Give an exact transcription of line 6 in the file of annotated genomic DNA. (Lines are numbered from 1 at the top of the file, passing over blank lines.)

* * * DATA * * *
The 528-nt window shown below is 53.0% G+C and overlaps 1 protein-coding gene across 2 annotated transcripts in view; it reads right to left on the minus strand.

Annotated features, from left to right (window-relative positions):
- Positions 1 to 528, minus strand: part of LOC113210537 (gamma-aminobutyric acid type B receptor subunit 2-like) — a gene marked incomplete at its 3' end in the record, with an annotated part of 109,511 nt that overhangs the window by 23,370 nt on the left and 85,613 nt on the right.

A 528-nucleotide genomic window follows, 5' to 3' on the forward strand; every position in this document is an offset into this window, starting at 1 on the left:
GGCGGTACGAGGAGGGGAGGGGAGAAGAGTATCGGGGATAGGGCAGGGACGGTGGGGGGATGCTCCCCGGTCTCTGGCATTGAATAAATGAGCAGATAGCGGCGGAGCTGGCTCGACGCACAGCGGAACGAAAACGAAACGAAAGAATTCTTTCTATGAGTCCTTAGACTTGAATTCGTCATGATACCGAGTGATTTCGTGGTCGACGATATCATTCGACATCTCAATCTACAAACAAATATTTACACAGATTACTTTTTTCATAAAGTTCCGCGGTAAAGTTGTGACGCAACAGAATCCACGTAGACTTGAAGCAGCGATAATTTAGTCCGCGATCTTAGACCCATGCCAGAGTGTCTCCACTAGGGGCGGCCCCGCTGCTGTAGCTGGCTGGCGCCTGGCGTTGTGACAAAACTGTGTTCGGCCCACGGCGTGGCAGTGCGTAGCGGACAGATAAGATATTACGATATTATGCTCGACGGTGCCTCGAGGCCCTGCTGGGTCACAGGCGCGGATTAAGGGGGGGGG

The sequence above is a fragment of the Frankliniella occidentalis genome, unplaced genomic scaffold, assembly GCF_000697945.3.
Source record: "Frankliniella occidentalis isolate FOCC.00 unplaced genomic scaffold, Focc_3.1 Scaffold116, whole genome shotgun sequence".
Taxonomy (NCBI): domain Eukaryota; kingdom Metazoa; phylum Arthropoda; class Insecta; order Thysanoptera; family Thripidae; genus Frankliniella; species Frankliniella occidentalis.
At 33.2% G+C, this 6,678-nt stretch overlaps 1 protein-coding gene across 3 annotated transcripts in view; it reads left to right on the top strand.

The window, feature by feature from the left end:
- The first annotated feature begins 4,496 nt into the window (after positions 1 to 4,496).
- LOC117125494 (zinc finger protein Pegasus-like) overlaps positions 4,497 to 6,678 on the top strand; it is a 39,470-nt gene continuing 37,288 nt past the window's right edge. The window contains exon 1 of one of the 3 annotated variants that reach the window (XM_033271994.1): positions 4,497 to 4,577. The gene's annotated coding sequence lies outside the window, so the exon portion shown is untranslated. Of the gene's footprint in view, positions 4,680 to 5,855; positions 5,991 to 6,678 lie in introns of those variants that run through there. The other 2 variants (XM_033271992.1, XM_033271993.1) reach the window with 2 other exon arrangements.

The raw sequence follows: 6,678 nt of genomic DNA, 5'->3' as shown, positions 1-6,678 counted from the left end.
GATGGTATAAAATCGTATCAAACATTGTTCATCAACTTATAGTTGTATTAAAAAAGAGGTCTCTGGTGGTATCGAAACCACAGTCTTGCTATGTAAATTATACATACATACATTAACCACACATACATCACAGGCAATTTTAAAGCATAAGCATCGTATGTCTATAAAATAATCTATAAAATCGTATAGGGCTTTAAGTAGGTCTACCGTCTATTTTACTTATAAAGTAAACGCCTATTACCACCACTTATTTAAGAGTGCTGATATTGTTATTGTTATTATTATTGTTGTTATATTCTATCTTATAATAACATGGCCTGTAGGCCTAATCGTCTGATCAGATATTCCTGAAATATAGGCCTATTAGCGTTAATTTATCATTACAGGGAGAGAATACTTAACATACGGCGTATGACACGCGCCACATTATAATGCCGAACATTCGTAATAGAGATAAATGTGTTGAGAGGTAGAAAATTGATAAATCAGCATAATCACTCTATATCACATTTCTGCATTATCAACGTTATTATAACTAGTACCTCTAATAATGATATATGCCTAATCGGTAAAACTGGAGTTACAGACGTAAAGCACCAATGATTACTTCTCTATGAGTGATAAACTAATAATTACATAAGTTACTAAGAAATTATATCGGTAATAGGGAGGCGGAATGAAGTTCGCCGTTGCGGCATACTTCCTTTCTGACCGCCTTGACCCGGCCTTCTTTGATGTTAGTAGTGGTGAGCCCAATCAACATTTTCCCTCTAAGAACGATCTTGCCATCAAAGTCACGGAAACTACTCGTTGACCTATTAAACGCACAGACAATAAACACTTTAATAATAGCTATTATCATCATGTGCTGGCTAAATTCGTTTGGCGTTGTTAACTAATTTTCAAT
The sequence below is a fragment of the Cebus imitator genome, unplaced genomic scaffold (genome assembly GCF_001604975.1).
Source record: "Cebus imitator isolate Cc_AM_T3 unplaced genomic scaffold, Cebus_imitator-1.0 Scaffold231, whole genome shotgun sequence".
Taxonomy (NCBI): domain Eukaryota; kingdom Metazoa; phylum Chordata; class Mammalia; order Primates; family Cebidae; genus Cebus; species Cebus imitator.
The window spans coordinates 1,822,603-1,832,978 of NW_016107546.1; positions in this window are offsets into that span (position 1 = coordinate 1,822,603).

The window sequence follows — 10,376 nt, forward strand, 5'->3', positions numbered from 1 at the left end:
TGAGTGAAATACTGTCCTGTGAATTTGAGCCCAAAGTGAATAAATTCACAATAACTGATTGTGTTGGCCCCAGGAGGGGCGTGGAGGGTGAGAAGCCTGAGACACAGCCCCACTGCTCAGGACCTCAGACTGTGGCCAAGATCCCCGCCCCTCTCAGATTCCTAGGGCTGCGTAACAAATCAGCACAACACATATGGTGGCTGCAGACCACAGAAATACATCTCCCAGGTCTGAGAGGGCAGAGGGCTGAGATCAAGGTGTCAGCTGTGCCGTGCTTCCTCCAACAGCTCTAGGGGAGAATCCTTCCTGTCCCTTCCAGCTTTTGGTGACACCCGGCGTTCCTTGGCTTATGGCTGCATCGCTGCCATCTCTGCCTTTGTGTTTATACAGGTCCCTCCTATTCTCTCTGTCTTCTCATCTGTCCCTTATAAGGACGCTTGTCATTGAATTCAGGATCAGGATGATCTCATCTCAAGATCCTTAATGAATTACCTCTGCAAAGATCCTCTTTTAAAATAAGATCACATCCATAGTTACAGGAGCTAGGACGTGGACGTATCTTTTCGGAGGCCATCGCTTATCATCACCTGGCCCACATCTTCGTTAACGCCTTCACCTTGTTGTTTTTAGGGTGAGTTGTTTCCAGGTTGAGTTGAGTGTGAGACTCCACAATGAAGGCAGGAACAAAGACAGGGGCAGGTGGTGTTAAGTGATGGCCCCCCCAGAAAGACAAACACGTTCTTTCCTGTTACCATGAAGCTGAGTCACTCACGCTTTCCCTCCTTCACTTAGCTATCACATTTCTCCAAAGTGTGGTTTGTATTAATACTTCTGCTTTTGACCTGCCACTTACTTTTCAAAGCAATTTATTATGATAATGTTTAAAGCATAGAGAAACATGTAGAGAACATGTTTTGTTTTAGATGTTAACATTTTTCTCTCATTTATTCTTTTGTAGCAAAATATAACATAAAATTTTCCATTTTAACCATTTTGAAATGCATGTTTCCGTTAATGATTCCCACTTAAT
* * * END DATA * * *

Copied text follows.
The sequence above is a fragment of the Frankliniella occidentalis genome, unplaced genomic scaffold, assembly GCF_000697945.3.